The Supreme Court reasoned that Congress intended for individuals convicted of intentional assault and reckless assault to be barred from owning a firearm. In the 12 page opinion, the Court explained Congress’s definition of a “misdemeanor crime of violence” contains no exclusion for convictions based on reckless behavior and that “a person who assaults another recklessly uses force, no less than one who carries out that same action knowingly or intentionally”. The Court further asserted that “[f]irearms and domestic strife are a potentially deadly combination.

Can a person convicted of domestic violence in Ohio lose his or her gun rights?

34 states, including Ohio, have statutes which criminalize intentional and reckless harm against a family or household member. Under Ohio Revised Code § 2919.25 an individual may be convicted of domestic violence if he or she does the following:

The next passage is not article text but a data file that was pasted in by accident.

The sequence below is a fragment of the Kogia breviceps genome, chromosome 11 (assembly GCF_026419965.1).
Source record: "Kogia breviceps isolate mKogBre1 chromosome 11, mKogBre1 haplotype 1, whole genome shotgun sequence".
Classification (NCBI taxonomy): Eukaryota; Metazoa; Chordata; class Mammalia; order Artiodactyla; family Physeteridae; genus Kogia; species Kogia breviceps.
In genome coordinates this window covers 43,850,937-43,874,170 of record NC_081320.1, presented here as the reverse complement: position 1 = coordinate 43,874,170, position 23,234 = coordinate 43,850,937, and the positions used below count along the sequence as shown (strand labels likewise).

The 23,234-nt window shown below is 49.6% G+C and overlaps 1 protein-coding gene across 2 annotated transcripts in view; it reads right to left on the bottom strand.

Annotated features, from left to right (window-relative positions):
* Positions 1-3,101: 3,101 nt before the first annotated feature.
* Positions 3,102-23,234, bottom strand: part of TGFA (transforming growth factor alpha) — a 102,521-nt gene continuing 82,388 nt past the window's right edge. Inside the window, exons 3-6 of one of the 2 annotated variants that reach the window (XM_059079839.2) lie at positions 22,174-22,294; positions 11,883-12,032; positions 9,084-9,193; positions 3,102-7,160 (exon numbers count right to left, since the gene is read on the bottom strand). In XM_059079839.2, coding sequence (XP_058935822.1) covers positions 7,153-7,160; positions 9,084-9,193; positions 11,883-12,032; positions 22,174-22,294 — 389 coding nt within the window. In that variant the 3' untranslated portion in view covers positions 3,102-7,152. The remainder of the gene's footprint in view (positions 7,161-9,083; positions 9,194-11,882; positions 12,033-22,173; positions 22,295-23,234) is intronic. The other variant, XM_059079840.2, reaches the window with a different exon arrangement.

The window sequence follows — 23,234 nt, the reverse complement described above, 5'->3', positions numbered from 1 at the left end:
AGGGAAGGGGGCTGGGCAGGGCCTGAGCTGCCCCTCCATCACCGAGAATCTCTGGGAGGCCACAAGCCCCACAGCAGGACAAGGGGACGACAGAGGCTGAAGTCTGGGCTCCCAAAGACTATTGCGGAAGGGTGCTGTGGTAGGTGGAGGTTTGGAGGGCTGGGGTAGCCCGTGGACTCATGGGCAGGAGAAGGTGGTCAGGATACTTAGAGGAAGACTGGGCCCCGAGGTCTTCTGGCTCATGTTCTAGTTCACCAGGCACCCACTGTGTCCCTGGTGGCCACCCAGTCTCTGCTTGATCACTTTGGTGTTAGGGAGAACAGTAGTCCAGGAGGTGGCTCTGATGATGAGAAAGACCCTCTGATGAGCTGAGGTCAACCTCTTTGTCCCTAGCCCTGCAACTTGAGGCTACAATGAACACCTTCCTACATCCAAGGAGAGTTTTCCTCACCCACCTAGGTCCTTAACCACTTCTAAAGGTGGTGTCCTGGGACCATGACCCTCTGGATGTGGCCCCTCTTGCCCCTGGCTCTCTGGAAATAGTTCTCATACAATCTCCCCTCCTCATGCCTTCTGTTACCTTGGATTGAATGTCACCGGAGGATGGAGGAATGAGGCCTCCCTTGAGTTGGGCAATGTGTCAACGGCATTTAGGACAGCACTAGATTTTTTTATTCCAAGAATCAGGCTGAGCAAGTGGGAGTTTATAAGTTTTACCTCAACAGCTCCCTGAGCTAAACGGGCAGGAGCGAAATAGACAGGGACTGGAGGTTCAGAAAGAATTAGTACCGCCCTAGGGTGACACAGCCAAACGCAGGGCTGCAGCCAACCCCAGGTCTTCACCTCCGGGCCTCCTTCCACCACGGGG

1. Knowingly causes or attempts to cause physical harm to a family or household member;
  2. Recklessly causes serious physical harm to a family or household member; or
  3. By threat or force, knowingly causes a family or household member to believe that the offender will cause imminent physical harm to the family or household member.

If an individual is convicted of domestic violence under Ohio Revised Code § 2919.25 he or she is prohibited from owning a gun under the federal statute U.S.C. §922(g)(9) regardless of whether the conduct was intentional or reckless.